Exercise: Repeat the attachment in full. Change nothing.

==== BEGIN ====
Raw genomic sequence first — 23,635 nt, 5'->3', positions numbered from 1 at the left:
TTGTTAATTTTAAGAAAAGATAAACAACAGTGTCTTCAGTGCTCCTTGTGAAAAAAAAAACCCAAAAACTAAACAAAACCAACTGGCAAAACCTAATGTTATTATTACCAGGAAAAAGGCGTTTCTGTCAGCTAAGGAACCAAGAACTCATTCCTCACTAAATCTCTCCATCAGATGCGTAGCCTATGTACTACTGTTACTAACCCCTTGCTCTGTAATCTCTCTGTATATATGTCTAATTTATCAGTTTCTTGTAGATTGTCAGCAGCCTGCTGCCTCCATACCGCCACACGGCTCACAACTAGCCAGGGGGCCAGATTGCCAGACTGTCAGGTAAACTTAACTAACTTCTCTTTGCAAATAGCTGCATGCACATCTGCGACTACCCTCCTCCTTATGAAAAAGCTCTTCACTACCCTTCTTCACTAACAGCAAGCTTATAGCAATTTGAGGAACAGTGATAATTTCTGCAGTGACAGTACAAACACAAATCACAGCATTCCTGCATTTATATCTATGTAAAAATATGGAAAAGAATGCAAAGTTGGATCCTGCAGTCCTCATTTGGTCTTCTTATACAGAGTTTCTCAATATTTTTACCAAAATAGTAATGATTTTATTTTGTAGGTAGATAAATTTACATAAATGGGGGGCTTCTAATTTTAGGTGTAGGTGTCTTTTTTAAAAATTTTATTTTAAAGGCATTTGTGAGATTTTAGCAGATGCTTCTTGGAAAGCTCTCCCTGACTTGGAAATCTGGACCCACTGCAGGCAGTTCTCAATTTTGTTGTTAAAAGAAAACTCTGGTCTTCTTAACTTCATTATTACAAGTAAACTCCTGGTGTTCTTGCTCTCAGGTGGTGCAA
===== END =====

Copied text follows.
Raw genomic sequence first — 23,635 nt, 5'->3', positions numbered from 1 at the left:
TTGTTAATTTTAAGAAAAGATAAACAACAGTGTCTTCAGTGCTCCTTGTGAAAAAAAAAACCCAAAAACTAAACAAAACCAACTGGCAAAACCTAATGTTATTATTACCAGGAAAAAGGCGTTTCTGTCAGCTAAGGAACCAAGAACTCATTCCTCACTAAATCTCTCCATCAGATGCGTAGCCTATGTACTACTGTTACTAACCCCTTGCTCTGTAATCTCTCTGTATATATGTCTAATTTATCAGTTTCTTGTAGATTGTCAGCAGCCTGCTGCCTCCATACCGCCACACGGCTCACAACTAGCCAGGGGGCCAGATTGCCAGACTGTCAGGTAAACTTAACTAACTTCTCTTTGCAAATAGCTGCATGCACATCTGCGACTACCCTCCTCCTTATGAAAAAGCTCTTCACTACCCTTCTTCACTAACAGCAAGCTTATAGCAATTTGAGGAACAGTGATAATTTCTGCAGTGACAGTACAAACACAAATCACAGCATTCCTGCATTTATATCTATGTAAAAATATGGAAAAGAATGCAAAGTTGGATCCTGCAGTCCTCATTTGGTCTTCTTATACAGAGTTTCTCAATATTTTTACCAAAATAGTAATGATTTTATTTTGTAGGTAGATAAATTTACATAAATGGGGGGCTTCTAATTTTAGGTGTAGGTGTCTTTTTTAAAAATTTTATTTTAAAGGCATTTGTGAGATTTTAGCAGATGCTTCTTGGAAAGCTCTCCCTGACTTGGAAATCTGGACCCACTGCAGGCAGTTCTCAATTTTGTTGTTAAAAGAAAACTCTGGTCTTCTTAACTTCATTATTACAAGTAAACTCCTGGTGTTCTTGCTCTCAGGTGGTGCAA